• A Systems-Wide Analysis of Proteolytic and Lipolytic Pathways Uncovers The Flavor-Forming Potential of The Gram-Positive Bacterium Macrococcus caseolyticus subsp. caseolyticus

    Mazhar, Shahneela; Kilcawley, Kieran; Hill, Colin; McAuliffe, Olivia; Teagasc Walsh Fellowship Program; 2015055 (Frontiers Media SA, 2020-07-07)
    Macrococcus caseolyticus subsp. caseolyticus is a Gram-positive, commensal organism documented to be present as a component of the secondary microflora in fermented foods such as Ragusano and Fontina cheeses and Cantonese sausage. In these products, the organism appears to play a role in ripening and the development of the final organoleptic qualities. However, the role of this organism in flavor generation is not well understood. Therefore, the objective of this study was to investigate the role of M. caseolyticus subsp. caseolyticus in flavor compound formation through an examination of enzymatic, metabolomic and genomic data. A bank of M. caseolyticus subsp. caseolyticus strains derived from a variety of niches were examined. Enzyme activities analyzed comprised those of the proteolytic and lipolytic cascades including cell-envelope proteinase (CEP), peptidases, esterases, lipases, aminotransferases and glutamate dehydrogenase (GDH). Strain to strain variation was observed, often associated with niche. All strains, except those isolated from non-dairy sources, demonstrated high CEP activity. Such high CEP activity associated with dairy strains implies the importance of this characteristic in the adaptation of these strains to a dairy-specific niche. However, limited downstream peptidolytic activity, in addition to a limited ability to generate free amino acids (FAA) was observed across all strains, indicating weak ability of this organism to generate amino-acid derived flavor compounds. Interestingly, the strains with high CEP activity also demonstrated high esterase activity and gas chromatography-mass spectrometry (GC-MS) analysis of the volatile compounds produced when these strains were grown in lactose-free milk demonstrated differences in the range and types of volatiles produced. In contrast to this metabolic versatility, comparative genome analysis revealed the distribution of components of the proteolytic and lipolytic system in these strains to be conserved. Overall, this study demonstrates the potential of M. caseolyticus subsp. caseolyticus to generate diverse volatile flavor compounds. Additionally, the identification of the highly active strain-specific cell wall bound caseolytic proteases deriving extensive casein hydrolysis, serves as a promising avenue which can be potentially harnessed in the future to produce greater and more diverse flavor compounds.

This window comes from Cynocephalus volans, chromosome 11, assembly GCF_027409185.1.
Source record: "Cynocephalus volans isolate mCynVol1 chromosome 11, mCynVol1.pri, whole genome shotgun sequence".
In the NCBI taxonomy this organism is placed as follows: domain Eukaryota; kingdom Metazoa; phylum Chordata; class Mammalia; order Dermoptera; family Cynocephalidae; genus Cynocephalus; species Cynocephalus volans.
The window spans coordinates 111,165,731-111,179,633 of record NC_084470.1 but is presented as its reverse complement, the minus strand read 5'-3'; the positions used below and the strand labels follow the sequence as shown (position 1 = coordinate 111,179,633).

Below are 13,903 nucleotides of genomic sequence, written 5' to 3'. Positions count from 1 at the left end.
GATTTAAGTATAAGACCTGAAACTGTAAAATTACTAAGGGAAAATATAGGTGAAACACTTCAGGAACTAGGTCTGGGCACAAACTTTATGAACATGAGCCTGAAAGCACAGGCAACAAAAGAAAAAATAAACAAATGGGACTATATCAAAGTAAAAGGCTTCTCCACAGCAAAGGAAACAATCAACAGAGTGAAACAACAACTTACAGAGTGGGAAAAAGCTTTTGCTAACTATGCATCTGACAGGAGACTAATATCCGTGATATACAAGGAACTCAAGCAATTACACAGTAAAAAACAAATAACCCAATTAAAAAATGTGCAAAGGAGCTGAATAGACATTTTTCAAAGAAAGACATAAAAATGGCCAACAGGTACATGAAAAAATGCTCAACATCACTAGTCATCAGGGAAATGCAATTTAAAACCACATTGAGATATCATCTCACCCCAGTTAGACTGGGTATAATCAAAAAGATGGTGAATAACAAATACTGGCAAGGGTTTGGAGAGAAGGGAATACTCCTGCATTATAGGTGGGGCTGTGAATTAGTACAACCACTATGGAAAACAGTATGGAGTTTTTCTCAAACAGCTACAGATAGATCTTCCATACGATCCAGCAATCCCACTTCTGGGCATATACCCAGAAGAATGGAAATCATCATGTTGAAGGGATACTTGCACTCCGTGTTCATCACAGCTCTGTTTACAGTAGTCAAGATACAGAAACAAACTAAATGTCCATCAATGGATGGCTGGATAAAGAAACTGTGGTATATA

• Lactolisterin BU, a Novel Class II Broad-Spectrum Bacteriocin from Lactococcus lactis subsp. lactis bv. diacetylactis BGBU1-4

    Lozo, Jelena; Mirkovic, Nemanja; O'Connor, Paula M.; Malesevic, Milka; Miljkovic, Marija; Polovic, Natalija; Jovcic, Branko; Cotter, Paul D.; Kojic, Milan; Ministry of Education, Science and Technological Development of the Republic of Serbia; et al. (American Society for Microbiology, 2017-10-17)
    Lactococcus lactis subsp. lactis bv. diacetylactis BGBU1-4 produces a novel bacteriocin, lactolisterin BU, with strong antimicrobial activity against many species of Gram-positive bacteria, including important food spoilage and foodborne pathogens, such as Listeria monocytogenes, Staphylococcus aureus, Bacillus spp., and streptococci. Lactolisterin BU was extracted from the cell surface of BGBU1-4 by 2-propanol and purified to homogeneity by C18 solid-phase extraction and reversed-phase high-performance liquid chromatography. The molecular mass of the purified lactolisterin BU was 5,160.94 Da, and an internal fragment, AVSWAWQH, as determined by N-terminal sequencing, showed low-level similarity to existing antimicrobial peptides. Curing and transformation experiments revealed the presence of a corresponding bacteriocin operon on the smallest plasmid, pBU6 (6.2 kb), of strain BGBU1-4. Analysis of the bacteriocin operon revealed a leaderless bacteriocin of 43 amino acids that exhibited similarity to bacteriocin BHT-B (63%) from Streptococcus ratti, a bacteriocin with analogy to aureocin A.
  • Characterisation of Seasonal Mytilus edulis By-Products and Generation of Bioactive Hydrolysates

    Naik, Azza Silotry; Mora, Leticia; Hayes, Maria; Bord Iascaigh Mhara; European Union; 17/SRDP/002 2018-2020 (MDPI AG, 2020-10-01)